Consulate Security Failures as Excuse for Military Escalation

Bringing the September 11 attack on the Benghazi Consulate finally full circle today, a new analysis piece is reporting that the reason the Pentagon didn’t respond to a multi-hour attack in a Libyan city is that, shockingly, the US doesn’t have a massive military force deployed in Africa ready for any and all possible adventures.

That’s going to change, of course, and military officials say this has given “new energy” to the call for massive deployments in Africa.

Its mostly uncritically presented, of course. It’s just a formality really: something happened and now the US is going to throw troops at it. That’s the one constant in US foreign policy.

The practical matters are entirely ignored, of whether a US quick-action force inside Africa would really be any closer to Benghazi, a port city on the Mediterranean Sea which is a 90 minute flight from Naples, than the one that’s already in Europe. That the attack was a function of a State Department not taking security even a little seriously and ignoring repeated expressions of concern, that’s out of the conversation too. The US spends an outrageous amount of money on the military, and the idea that any given city on the planet doesn’t have a bunch of US helicopter gunships deployable in a matter of minutes is a shock to the narrative of the all-powerful US military.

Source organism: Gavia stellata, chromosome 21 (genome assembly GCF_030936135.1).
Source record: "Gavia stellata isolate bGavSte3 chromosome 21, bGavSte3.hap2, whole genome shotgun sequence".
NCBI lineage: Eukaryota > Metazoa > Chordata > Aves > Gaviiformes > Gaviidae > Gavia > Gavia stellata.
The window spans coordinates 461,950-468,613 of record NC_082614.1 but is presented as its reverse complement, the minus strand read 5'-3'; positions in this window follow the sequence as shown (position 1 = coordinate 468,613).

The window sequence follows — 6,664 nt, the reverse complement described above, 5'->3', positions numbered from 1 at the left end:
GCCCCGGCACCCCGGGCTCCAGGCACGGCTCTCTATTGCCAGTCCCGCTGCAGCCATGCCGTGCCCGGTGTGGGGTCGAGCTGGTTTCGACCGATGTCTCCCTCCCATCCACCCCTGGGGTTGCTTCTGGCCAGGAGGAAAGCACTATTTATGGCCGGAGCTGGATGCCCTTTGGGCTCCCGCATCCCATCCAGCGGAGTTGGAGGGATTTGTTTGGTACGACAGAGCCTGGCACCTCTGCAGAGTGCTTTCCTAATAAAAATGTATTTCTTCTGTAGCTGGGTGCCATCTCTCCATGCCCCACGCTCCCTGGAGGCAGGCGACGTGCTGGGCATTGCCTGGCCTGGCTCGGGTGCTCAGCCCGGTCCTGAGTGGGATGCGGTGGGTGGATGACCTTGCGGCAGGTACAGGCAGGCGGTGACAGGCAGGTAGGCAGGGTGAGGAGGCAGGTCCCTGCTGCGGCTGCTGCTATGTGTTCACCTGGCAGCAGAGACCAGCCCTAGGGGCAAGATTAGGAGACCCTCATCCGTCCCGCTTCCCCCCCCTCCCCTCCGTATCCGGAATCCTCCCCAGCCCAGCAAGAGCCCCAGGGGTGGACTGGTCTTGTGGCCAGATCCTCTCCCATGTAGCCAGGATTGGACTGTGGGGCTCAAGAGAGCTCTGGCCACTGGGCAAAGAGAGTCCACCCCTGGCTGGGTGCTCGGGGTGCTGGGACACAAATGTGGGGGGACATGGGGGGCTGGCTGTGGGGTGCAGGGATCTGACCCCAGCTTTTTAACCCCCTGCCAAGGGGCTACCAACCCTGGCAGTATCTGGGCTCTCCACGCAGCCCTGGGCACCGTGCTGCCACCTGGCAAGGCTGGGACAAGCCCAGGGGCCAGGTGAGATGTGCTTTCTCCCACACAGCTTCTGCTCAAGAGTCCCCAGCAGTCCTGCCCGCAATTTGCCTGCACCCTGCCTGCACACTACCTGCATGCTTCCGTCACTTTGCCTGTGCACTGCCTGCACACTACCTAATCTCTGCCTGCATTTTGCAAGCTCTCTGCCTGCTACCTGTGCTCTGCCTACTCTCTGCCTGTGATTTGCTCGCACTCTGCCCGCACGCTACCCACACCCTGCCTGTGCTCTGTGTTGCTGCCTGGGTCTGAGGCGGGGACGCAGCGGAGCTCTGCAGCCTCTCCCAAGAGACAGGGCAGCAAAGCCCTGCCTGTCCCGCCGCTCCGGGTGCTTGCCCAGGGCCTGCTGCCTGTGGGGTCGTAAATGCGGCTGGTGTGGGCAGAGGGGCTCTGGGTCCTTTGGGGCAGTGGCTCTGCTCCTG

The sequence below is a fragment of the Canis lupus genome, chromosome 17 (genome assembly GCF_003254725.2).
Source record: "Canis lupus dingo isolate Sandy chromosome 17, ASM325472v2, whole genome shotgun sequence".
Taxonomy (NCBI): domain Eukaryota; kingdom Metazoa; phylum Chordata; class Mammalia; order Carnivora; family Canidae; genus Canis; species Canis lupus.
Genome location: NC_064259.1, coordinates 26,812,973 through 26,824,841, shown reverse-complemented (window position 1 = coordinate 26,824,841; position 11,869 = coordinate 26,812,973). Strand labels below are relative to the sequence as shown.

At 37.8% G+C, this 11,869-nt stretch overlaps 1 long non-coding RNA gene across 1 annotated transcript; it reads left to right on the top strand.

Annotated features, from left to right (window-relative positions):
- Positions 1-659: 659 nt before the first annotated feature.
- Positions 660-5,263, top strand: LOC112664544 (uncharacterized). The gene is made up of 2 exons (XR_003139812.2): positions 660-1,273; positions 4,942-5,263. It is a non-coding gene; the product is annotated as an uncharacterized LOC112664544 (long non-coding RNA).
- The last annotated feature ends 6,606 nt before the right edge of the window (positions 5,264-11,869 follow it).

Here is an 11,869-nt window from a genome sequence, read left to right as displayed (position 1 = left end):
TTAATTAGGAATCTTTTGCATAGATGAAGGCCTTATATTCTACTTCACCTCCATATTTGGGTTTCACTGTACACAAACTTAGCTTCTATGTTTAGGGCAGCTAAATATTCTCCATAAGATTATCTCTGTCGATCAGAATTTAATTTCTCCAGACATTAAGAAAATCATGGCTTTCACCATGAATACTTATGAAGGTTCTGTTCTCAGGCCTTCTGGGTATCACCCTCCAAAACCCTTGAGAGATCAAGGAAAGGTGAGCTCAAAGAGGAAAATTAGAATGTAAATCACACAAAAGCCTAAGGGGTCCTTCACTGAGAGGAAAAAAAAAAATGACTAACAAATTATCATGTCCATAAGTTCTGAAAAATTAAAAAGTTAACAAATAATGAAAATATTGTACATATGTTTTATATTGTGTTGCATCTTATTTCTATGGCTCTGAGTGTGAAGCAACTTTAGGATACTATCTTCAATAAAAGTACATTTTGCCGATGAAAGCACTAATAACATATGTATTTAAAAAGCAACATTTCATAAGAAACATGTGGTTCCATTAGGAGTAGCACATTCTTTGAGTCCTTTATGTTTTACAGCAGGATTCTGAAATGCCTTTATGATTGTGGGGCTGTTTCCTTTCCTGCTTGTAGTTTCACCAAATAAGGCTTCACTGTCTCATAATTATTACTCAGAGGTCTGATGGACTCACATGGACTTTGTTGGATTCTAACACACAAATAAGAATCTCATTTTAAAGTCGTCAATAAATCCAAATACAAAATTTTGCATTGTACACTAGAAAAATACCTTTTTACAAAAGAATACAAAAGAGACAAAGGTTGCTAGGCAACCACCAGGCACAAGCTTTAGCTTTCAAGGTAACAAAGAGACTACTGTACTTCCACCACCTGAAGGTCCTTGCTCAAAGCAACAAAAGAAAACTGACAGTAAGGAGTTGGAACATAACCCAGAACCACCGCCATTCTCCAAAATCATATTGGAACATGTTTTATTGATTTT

The lack of a “quick-reaction force” in Africa should be a function of the complete lack of legitimate US security interests in Africa to justify such a force. Instead its being bemoaned as a failing while officials look for more and more points of military involvement in Africa to justify yet more escalation.

  • JLS

    " It’s just a formality really: something happened and now the US is going to throw troops at it. That’s the one constant in US foreign policy."

    Or cops if it's a domestic problem. Same authoritarian mindset. Seig Heil!

  • There really needs to be a reliable, consistent counter-news source who has the confidence and trust of US victim nations to get the straight scoop from their point of view. babam kemihi

  • I hope one day come in peace to the world.
    We do not want war in Syria.